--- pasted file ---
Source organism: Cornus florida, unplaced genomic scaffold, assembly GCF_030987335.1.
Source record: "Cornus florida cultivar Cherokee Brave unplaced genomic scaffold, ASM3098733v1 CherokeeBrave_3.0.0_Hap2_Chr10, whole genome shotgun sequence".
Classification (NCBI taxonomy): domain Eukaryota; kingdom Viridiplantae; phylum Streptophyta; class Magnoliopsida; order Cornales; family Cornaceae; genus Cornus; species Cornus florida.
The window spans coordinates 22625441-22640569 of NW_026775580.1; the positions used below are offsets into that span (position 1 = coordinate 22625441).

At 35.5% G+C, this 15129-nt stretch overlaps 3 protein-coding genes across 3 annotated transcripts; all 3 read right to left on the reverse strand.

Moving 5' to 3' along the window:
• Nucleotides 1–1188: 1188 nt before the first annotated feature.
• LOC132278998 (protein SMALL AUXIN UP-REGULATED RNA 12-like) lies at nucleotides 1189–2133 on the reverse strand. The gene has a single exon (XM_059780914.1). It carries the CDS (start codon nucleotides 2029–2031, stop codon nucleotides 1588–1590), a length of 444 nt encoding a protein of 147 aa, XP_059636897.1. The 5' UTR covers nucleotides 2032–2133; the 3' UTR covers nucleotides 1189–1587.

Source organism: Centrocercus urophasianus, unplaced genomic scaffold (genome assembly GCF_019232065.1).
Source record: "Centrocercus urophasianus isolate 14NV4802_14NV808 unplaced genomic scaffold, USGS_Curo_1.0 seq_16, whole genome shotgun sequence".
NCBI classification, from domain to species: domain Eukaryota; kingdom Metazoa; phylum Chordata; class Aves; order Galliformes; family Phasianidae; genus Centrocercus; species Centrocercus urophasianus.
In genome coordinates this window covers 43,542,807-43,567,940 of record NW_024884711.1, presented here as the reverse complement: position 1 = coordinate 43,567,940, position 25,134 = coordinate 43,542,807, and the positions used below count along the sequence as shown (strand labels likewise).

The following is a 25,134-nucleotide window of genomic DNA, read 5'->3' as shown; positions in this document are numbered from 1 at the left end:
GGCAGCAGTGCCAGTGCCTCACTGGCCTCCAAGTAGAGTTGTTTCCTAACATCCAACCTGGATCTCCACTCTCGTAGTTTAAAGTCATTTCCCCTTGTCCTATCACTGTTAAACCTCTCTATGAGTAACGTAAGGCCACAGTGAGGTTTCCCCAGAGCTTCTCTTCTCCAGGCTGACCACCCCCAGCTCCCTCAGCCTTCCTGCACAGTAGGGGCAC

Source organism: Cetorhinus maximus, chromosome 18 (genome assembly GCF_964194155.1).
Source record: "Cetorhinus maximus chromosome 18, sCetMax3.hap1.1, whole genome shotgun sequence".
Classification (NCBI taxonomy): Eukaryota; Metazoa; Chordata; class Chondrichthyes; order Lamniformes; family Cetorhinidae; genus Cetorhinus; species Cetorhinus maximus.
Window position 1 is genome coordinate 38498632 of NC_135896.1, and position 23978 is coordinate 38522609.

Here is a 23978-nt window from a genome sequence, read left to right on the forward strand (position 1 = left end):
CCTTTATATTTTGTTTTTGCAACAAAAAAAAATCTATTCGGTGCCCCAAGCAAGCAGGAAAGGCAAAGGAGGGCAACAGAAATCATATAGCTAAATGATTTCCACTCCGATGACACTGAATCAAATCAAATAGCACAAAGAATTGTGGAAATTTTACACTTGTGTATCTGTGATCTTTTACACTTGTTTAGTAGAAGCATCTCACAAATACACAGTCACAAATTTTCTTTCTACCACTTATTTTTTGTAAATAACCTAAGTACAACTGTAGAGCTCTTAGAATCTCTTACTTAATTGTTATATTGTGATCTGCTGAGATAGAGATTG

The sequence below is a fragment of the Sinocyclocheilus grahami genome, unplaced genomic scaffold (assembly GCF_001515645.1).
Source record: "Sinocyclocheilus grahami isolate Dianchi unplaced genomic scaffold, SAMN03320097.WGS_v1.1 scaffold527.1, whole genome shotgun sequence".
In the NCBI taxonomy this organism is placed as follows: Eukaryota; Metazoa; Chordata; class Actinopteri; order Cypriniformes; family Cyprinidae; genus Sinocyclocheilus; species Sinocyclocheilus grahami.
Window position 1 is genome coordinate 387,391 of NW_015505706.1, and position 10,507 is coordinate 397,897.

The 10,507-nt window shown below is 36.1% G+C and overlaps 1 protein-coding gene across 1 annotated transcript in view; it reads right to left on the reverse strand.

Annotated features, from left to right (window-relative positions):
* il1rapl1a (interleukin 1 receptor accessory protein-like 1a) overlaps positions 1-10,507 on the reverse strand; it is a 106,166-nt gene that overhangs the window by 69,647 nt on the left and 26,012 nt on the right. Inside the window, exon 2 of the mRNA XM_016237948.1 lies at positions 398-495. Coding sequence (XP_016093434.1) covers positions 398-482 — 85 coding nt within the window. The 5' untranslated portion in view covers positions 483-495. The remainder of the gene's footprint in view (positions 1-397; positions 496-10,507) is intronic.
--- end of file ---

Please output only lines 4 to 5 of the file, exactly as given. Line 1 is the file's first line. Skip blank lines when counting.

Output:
The window spans coordinates 22625441-22640569 of NW_026775580.1; the positions used below are offsets into that span (position 1 = coordinate 22625441).

At 35.5% G+C, this 15129-nt stretch overlaps 3 protein-coding genes across 3 annotated transcripts; all 3 read right to left on the reverse strand.